pseudo_vegan You should just whack her with a kitty-litter scoop...







Seriously though...FT and other have good advice that you should let her know that you are trying to ask a REAL question (because "joke questions" are so awesome or something )...



My personality type would totally clash because I have a fiery smart-mouth on me and I'd flat out tell her she's being an a$$hat...best of luck though. Keep posting about what happens...



Cheers.
05-31-2005 06:45 AM
Elena99 I had a problem like that once when I worked as a cashier at a store, with a customer service representative. The CSR thought she was well above and beyond the intelligence of the cashiers, or at least that's how she acted, and frequently bossed us around. I wrote a note to her superior, and so did a few other cashiers (not a nasty one, just saying that I felt her attitude was a problem and a few examples of her behaviour). Her superior spoke with her, and I noticed improvements after.



Does your problem co-worker have a superior that you can talk to? It might be worth checking out. This person may think she is being a good leader, and is not realizing how she's coming across.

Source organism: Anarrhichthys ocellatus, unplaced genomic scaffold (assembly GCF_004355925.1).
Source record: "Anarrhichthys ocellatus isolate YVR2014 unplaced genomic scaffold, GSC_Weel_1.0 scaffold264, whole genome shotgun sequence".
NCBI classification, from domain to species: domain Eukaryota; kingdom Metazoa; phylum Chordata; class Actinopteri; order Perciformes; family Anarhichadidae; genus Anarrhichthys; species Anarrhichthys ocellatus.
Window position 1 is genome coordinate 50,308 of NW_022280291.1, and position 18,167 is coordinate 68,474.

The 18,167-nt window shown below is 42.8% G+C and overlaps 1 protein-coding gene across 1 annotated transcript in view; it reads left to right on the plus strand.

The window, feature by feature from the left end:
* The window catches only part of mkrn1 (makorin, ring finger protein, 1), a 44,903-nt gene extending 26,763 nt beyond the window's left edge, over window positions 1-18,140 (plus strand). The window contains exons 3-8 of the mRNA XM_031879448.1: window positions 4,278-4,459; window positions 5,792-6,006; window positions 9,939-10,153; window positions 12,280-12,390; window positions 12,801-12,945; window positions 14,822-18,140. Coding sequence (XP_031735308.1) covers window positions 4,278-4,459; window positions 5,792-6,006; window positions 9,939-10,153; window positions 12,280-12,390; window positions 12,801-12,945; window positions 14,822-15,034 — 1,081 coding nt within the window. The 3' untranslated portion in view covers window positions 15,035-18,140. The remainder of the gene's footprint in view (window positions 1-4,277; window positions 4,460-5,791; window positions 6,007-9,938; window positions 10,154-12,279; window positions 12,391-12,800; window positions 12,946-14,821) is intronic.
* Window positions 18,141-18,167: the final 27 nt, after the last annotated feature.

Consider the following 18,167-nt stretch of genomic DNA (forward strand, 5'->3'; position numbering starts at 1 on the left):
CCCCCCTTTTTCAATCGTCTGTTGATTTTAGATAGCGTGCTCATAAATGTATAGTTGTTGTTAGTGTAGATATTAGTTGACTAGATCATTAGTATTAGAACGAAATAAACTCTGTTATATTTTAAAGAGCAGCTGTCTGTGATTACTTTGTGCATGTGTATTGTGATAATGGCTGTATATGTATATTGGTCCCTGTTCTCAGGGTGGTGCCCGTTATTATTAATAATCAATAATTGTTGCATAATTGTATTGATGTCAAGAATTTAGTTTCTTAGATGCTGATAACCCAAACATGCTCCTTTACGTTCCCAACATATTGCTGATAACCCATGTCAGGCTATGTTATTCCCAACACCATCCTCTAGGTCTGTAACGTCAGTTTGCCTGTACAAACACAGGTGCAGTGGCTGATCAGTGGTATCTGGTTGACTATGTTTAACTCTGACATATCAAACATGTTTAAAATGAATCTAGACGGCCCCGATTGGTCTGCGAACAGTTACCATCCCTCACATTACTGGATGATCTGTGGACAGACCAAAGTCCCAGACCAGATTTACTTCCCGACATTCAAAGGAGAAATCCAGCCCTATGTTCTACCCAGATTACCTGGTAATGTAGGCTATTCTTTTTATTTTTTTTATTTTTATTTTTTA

05-31-2005 05:40 AM
Dirty Martini
Quote:
Originally Posted by Cassiel View Post

I dream of responding in that manner! But it isn't really my style. No matter what, I will probably have to keep working with her, so I'd like to take a slightly more zen approach, I guess. Something that will help her see our side of things without making her feel attacked. I need to keep our relationship marginally harmonious, if possible.



Cassiel, you can say it in such a way that it isn't confrontational (not like "UMMM OMG HELLO I wasn't kidding pffff!"). Act humble and say it -- "oh... actually I was serious. I am looking for your advice/input/guidance."



Not that you have to further inflate her ego, but you can at least make it seem more like you are seeking her guidance rather than pushing back.
05-31-2005 01:49 AM
astro
Quote:
Originally Posted by Cassiel View Post

I dream of responding in that manner! But it isn't really my style.